School of Medicine and Health Sciences Poster Presentations

Title

The Impact of ATR Mutations in Melanoma on Genomic Stability, Tumor Invasion Potential, and Metastasis

Poster Number

145

Document Type

Poster

Publication Date

3-2016

Abstract

Throughout the day, the skin is constantly exposed to harmful UV rays. The body has various defense mechanisms to protect the skin from detrimental DNA damage, such as melanin production by melanocytes in the epidermis, as well as intracellular DNA damage repair proteins. When these defense mechanism fail, cells can accumulate multiple DNA breaks which in turn leads to genomic instability and the potential for cancer development.

This summer, I studied the impact of ATR, a kinase involved in the UV-induced ssDNA damage response, on melanoma development and progression. We propose that defects in the DNA damage response mechanism involving ATR leads to the ability to accumulate multiple mutations and speeds up melanoma progression. Dr. Ganesan’s lab has already discovered that loss of ATR activity increases melanoma tumor volume, number of tumors, and number of metastases. For my project, I sought to further validate this hypothesis by studying the downstream effects of loss of ATR activity. We used RT-PCR to confirm a mouse model with the kinase domain of ATR floxed out. Additionally, using western blot analysis, we studied the level of CHK1 phosphorylation, a downstream target of the ATR DNA damage response mechanism, in ATR mutant versus ATR wild-type human melanoma cultures. Lastly, we genotyped 100 mice using PCR to collect at least 5 mice each with a ATR wt/wt, ATR fl/wt, or ATR fl/fl genotype for use in future experiments on immune cell infiltration into the tumor microenvironment. A preliminary study of T cell, B cell, and macrophage infiltration into the tumors was performed using flow cytometry.

While we were able to confirm that the ATR kinase domain had successfully by floxed out of the mouse models, we were unable to come to any further conclusions during my summer experience. More protocol troubleshooting was needed for the western blot analysis of CHK1 phosphorylation, as well as for the flow cytometry analysis of the immune cell infiltration. We successfully collected at least 5 mice in each ATR genotype category for later use in immune cell infiltration studies with flow cytometry, as well as gene expression investigation using a Nanostring immune profiling panel. While I was unable to complete the experiments for this project, positive results would suggest that ATR mutation plays a vital role in the progression of melanoma, and could be a potential therapeutic target to slow expansion of disease.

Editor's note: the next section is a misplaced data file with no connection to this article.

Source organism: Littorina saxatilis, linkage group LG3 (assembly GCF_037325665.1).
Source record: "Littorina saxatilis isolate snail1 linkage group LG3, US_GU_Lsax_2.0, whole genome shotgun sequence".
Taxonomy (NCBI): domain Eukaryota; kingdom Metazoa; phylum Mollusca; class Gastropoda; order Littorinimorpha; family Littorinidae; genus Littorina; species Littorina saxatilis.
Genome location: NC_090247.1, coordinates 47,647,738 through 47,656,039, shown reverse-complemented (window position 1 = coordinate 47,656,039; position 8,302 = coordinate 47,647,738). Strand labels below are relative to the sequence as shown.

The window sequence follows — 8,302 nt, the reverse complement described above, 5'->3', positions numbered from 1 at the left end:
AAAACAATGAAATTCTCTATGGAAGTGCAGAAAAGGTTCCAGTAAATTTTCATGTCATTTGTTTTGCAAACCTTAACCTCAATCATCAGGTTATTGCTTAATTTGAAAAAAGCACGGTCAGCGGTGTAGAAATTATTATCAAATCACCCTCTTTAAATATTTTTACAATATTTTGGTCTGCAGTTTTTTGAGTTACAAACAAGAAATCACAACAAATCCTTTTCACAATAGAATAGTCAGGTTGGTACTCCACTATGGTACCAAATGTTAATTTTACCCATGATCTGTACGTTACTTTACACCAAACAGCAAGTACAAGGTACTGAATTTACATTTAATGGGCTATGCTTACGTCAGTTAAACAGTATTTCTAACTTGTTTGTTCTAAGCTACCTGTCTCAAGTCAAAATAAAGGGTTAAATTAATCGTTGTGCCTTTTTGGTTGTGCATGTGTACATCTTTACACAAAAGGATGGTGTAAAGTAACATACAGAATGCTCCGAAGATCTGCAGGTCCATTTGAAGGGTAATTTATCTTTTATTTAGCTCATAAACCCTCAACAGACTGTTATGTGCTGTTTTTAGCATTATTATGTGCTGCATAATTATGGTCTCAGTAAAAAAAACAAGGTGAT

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Presented at: GW Research Days 2016

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The Impact of ATR Mutations in Melanoma on Genomic Stability, Tumor Invasion Potential, and Metastasis

Throughout the day, the skin is constantly exposed to harmful UV rays. The body has various defense mechanisms to protect the skin from detrimental DNA damage, such as melanin production by melanocytes in the epidermis, as well as intracellular DNA damage repair proteins. When these defense mechanism fail, cells can accumulate multiple DNA breaks which in turn leads to genomic instability and the potential for cancer development.

This summer, I studied the impact of ATR, a kinase involved in the UV-induced ssDNA damage response, on melanoma development and progression. We propose that defects in the DNA damage response mechanism involving ATR leads to the ability to accumulate multiple mutations and speeds up melanoma progression. Dr. Ganesan’s lab has already discovered that loss of ATR activity increases melanoma tumor volume, number of tumors, and number of metastases. For my project, I sought to further validate this hypothesis by studying the downstream effects of loss of ATR activity. We used RT-PCR to confirm a mouse model with the kinase domain of ATR floxed out. Additionally, using western blot analysis, we studied the level of CHK1 phosphorylation, a downstream target of the ATR DNA damage response mechanism, in ATR mutant versus ATR wild-type human melanoma cultures. Lastly, we genotyped 100 mice using PCR to collect at least 5 mice each with a ATR wt/wt, ATR fl/wt, or ATR fl/fl genotype for use in future experiments on immune cell infiltration into the tumor microenvironment. A preliminary study of T cell, B cell, and macrophage infiltration into the tumors was performed using flow cytometry.

While we were able to confirm that the ATR kinase domain had successfully by floxed out of the mouse models, we were unable to come to any further conclusions during my summer experience. More protocol troubleshooting was needed for the western blot analysis of CHK1 phosphorylation, as well as for the flow cytometry analysis of the immune cell infiltration. We successfully collected at least 5 mice in each ATR genotype category for later use in immune cell infiltration studies with flow cytometry, as well as gene expression investigation using a Nanostring immune profiling panel. While I was unable to complete the experiments for this project, positive results would suggest that ATR mutation plays a vital role in the progression of melanoma, and could be a potential therapeutic target to slow expansion of disease.